Syria's Political Opposition
- Policymakers must identify and understand Syria’s political opposition, both in exile and on the ground, in order to develop a clear vision of their aims and a better strategy for support. Any successful U.S. policy in Syria should focus on constructing a viable alternative to Assad’s government.
- This report provides detailed information on the diverse groupings of the Syrian political opposition in order to inform the international community’s response to the conflict. It distinguishes between the expatriate political opposition and the grassroots protest movement operating on the ground in Syria.
- Policymakers must come to the understanding that they may not get the chance to sit across the table from a single opposition party, but rather will have to work directly with the nascent political-military structures that have formed at a local level.
- The key to creating an effective national opposition lies in connecting the established national coalitions with the grassroots political movement.
- The most well-known and widely recognized established political opposition coalition is the Syrian National Council (SNC). The SNC is based in Istanbul and functions as a loosely-aligned umbrella organization comprised of seven different blocs: the Muslim Brotherhood, the Damascus Declaration, the National Bloc, the Local Coordination Committee (as representatives of the grassroots movement), the Kurdish Bloc, the Assyrian Bloc, and Independents.
- The SNC has not meaningfully engaged with local opposition forces, and is losing credibility and influence within Syria as the conflict grows more militarized.
- The other significant established political opposition coalition is the National Coordination Committee (NCC). The NCC is based in Damascus and favors a negotiated political settlement and dialogue with the regime. This stance has made the NCC less popular amongst the grassroots opposition movement.
- The grassroots movement functions at a local and regional level through coordination between the local coordinating committees and revolutionary councils. This movement has become tactically adept, better organized, and more cohesive, developing nascent political structures.
- The local coordinating committees, called the tansiqiyyat, form the base unit of organization. As the movement has grown, urban centers have developed oversight councils called the revolutionary councils to manage the committees within specific districts.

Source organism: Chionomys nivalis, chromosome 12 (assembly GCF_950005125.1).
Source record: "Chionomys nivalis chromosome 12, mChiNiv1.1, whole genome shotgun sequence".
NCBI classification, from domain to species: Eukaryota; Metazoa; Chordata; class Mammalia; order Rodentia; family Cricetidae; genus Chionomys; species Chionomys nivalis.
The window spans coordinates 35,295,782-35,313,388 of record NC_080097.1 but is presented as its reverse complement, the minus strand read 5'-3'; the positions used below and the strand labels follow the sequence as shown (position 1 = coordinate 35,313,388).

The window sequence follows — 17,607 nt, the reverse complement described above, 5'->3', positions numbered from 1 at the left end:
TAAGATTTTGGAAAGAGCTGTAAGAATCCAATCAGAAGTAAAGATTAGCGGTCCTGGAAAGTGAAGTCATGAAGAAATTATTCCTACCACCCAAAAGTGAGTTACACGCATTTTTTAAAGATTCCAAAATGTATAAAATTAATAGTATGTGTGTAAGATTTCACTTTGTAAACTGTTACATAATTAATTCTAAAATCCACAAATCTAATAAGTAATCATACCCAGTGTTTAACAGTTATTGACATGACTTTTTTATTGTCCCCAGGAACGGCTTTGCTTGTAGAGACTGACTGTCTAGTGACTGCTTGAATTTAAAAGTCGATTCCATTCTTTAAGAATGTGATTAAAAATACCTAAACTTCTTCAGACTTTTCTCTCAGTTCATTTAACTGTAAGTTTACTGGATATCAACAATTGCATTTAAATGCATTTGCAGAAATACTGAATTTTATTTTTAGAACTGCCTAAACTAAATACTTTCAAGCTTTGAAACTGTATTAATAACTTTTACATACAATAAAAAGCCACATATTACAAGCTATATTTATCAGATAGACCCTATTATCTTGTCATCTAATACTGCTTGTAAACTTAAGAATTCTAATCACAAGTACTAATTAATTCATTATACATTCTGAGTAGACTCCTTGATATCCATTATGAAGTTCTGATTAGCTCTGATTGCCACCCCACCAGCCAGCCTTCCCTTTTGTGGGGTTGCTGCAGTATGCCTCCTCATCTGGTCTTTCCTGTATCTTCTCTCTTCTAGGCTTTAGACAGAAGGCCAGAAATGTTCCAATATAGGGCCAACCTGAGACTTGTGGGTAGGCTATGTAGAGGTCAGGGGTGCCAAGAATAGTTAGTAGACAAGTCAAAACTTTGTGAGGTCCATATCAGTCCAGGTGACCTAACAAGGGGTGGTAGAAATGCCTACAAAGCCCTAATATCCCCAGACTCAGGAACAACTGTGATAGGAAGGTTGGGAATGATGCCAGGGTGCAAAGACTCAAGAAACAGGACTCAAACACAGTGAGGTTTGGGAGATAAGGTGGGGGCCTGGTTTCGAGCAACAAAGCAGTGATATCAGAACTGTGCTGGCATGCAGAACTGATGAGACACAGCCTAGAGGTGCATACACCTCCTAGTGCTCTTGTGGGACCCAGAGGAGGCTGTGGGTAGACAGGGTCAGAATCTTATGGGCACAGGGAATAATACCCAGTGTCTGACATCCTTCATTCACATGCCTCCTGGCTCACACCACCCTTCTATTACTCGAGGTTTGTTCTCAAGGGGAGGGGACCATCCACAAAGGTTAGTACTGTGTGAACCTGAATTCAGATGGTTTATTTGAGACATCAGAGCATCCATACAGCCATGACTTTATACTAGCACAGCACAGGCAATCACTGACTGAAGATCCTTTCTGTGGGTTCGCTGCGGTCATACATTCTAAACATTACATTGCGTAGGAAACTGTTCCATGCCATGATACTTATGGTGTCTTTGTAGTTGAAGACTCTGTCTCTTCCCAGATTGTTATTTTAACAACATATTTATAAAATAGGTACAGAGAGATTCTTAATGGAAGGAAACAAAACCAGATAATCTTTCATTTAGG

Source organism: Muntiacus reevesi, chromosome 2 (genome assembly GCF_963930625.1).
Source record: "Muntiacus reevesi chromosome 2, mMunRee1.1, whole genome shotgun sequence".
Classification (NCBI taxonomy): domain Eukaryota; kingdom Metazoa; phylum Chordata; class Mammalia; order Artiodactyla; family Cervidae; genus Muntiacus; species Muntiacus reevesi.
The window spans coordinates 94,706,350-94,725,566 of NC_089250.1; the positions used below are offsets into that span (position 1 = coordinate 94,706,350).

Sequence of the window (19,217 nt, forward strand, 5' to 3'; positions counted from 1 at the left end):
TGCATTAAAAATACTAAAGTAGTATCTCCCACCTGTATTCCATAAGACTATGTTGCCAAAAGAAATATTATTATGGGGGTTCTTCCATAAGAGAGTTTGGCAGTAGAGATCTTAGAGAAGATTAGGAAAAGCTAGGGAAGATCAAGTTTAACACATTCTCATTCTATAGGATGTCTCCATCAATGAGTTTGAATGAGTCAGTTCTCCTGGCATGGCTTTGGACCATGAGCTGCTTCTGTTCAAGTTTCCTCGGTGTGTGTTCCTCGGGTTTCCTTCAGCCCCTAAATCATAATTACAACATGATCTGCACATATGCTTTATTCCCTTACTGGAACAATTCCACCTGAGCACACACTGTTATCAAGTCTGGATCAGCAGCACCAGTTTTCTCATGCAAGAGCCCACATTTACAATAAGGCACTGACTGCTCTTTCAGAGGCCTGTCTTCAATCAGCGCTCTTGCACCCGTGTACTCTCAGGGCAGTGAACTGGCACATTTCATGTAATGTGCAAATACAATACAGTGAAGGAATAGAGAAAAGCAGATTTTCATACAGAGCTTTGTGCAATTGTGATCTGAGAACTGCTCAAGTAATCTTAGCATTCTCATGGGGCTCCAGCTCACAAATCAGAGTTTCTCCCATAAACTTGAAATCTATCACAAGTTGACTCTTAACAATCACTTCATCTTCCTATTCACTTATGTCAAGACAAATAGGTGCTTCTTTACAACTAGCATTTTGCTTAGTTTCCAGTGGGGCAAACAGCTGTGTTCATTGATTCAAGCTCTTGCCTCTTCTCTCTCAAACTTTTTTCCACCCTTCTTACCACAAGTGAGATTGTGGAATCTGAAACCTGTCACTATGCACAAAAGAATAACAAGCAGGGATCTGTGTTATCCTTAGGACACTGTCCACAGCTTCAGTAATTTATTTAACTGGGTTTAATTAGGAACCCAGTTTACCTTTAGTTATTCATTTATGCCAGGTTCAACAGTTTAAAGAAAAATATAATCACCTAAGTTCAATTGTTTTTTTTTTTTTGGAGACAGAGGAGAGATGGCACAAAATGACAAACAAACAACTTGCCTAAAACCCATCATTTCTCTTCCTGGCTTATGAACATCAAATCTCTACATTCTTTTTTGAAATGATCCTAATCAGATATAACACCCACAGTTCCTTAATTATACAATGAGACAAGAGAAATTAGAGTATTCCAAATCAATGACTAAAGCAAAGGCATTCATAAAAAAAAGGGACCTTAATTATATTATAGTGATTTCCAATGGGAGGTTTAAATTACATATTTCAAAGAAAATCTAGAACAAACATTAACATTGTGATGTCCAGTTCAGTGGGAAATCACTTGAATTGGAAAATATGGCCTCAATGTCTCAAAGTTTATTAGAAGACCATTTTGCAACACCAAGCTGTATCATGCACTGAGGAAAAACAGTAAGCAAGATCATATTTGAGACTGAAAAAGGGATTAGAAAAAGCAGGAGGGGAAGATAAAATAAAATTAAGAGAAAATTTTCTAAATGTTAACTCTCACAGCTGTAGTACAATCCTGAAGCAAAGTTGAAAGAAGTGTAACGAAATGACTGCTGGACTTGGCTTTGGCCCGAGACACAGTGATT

- The revolutionary councils are the main organizational structure for the grassroots political opposition. They manage the activities of the tansiqiyyat, organize protests, and coordinate with the armed opposition.
- The Syrian Revolution General Commission (SRGC) is the largest grassroots coalition. It represents roughly seventy percent of the revolutionary councils and the majority of the local coordinating committees.
- The armed opposition cooperates with the grassroots political opposition and a number of insurgent groups have shown a willingness to work under the guidance of the revolutionary councils.
- The lack of secure communications equipment has hindered the grassroots opposition’s ability to coordinate above the local level because the government retains the overwhelming capacity to monitor, track and suppress greater organization at a national level.
- The established political coalitions such as the SNC have articulated a national vision for a post-Assad future and have received nominal support from the international community, yet they lack strong networks and popular legitimacy inside Syria. On the other hand, the grassroots political opposition has gained the support of the people, but it lacks a national vision and united front as the basis for international support.
- The United States must consider adopting a bottom-up strategy that provides better support to the grassroots movement operating within Syria. This entails developing better relations with critical elements of the grassroots movement and working with key individuals who have deep networks of supporters within Syria but also maintain ties to the SNC or the NCC.
- A bottom-up strategy would provide an avenue for U.S. support that incorporates both national and local opposition groups and encourages the emergence of a legitimate national political leadership.